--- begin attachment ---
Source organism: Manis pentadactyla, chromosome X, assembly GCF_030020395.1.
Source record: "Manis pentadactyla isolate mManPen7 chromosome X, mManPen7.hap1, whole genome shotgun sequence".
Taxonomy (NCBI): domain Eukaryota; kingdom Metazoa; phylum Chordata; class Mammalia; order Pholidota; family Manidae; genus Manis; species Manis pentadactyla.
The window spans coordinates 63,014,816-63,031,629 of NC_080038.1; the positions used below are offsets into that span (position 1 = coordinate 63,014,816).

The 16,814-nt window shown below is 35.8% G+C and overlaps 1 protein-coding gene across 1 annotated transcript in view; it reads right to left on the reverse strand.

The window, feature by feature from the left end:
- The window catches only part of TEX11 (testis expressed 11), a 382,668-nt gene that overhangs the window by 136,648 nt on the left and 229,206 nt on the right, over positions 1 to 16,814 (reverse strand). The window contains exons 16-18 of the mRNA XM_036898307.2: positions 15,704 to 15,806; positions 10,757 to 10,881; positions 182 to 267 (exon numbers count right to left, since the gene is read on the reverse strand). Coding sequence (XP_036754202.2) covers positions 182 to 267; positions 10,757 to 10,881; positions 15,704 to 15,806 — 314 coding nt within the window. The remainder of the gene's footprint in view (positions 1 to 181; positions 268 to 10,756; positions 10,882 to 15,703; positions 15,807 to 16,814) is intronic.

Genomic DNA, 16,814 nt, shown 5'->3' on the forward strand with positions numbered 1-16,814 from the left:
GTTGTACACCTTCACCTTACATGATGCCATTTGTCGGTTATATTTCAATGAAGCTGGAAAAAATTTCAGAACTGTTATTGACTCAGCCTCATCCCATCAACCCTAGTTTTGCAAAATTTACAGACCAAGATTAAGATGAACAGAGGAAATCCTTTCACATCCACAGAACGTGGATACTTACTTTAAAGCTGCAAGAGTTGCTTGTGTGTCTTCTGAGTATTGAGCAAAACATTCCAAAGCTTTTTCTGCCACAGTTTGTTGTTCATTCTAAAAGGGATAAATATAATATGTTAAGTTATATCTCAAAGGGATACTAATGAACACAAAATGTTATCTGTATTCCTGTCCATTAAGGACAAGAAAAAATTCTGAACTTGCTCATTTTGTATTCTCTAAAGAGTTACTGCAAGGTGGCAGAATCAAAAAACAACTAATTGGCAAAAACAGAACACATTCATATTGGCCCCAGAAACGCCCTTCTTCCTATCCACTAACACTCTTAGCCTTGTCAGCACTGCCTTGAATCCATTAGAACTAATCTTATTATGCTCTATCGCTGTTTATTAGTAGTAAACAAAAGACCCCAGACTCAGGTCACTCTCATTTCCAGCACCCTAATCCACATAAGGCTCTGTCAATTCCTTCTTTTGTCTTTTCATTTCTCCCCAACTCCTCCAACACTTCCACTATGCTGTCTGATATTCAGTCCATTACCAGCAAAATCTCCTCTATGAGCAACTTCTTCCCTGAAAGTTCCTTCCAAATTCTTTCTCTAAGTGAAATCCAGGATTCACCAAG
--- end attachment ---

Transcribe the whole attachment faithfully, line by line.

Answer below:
Source organism: Manis pentadactyla, chromosome X, assembly GCF_030020395.1.
Source record: "Manis pentadactyla isolate mManPen7 chromosome X, mManPen7.hap1, whole genome shotgun sequence".
Taxonomy (NCBI): domain Eukaryota; kingdom Metazoa; phylum Chordata; class Mammalia; order Pholidota; family Manidae; genus Manis; species Manis pentadactyla.
The window spans coordinates 63,014,816-63,031,629 of NC_080038.1; the positions used below are offsets into that span (position 1 = coordinate 63,014,816).

The 16,814-nt window shown below is 35.8% G+C and overlaps 1 protein-coding gene across 1 annotated transcript in view; it reads right to left on the reverse strand.

The window, feature by feature from the left end:
- The window catches only part of TEX11 (testis expressed 11), a 382,668-nt gene that overhangs the window by 136,648 nt on the left and 229,206 nt on the right, over positions 1 to 16,814 (reverse strand). The window contains exons 16-18 of the mRNA XM_036898307.2: positions 15,704 to 15,806; positions 10,757 to 10,881; positions 182 to 267 (exon numbers count right to left, since the gene is read on the reverse strand). Coding sequence (XP_036754202.2) covers positions 182 to 267; positions 10,757 to 10,881; positions 15,704 to 15,806 — 314 coding nt within the window. The remainder of the gene's footprint in view (positions 1 to 181; positions 268 to 10,756; positions 10,882 to 15,703; positions 15,807 to 16,814) is intronic.

Genomic DNA, 16,814 nt, shown 5'->3' on the forward strand with positions numbered 1-16,814 from the left:
GTTGTACACCTTCACCTTACATGATGCCATTTGTCGGTTATATTTCAATGAAGCTGGAAAAAATTTCAGAACTGTTATTGACTCAGCCTCATCCCATCAACCCTAGTTTTGCAAAATTTACAGACCAAGATTAAGATGAACAGAGGAAATCCTTTCACATCCACAGAACGTGGATACTTACTTTAAAGCTGCAAGAGTTGCTTGTGTGTCTTCTGAGTATTGAGCAAAACATTCCAAAGCTTTTTCTGCCACAGTTTGTTGTTCATTCTAAAAGGGATAAATATAATATGTTAAGTTATATCTCAAAGGGATACTAATGAACACAAAATGTTATCTGTATTCCTGTCCATTAAGGACAAGAAAAAATTCTGAACTTGCTCATTTTGTATTCTCTAAAGAGTTACTGCAAGGTGGCAGAATCAAAAAACAACTAATTGGCAAAAACAGAACACATTCATATTGGCCCCAGAAACGCCCTTCTTCCTATCCACTAACACTCTTAGCCTTGTCAGCACTGCCTTGAATCCATTAGAACTAATCTTATTATGCTCTATCGCTGTTTATTAGTAGTAAACAAAAGACCCCAGACTCAGGTCACTCTCATTTCCAGCACCCTAATCCACATAAGGCTCTGTCAATTCCTTCTTTTGTCTTTTCATTTCTCCCCAACTCCTCCAACACTTCCACTATGCTGTCTGATATTCAGTCCATTACCAGCAAAATCTCCTCTATGAGCAACTTCTTCCCTGAAAGTTCCTTCCAAATTCTTTCTCTAAGTGAAATCCAGGATTCACCAAG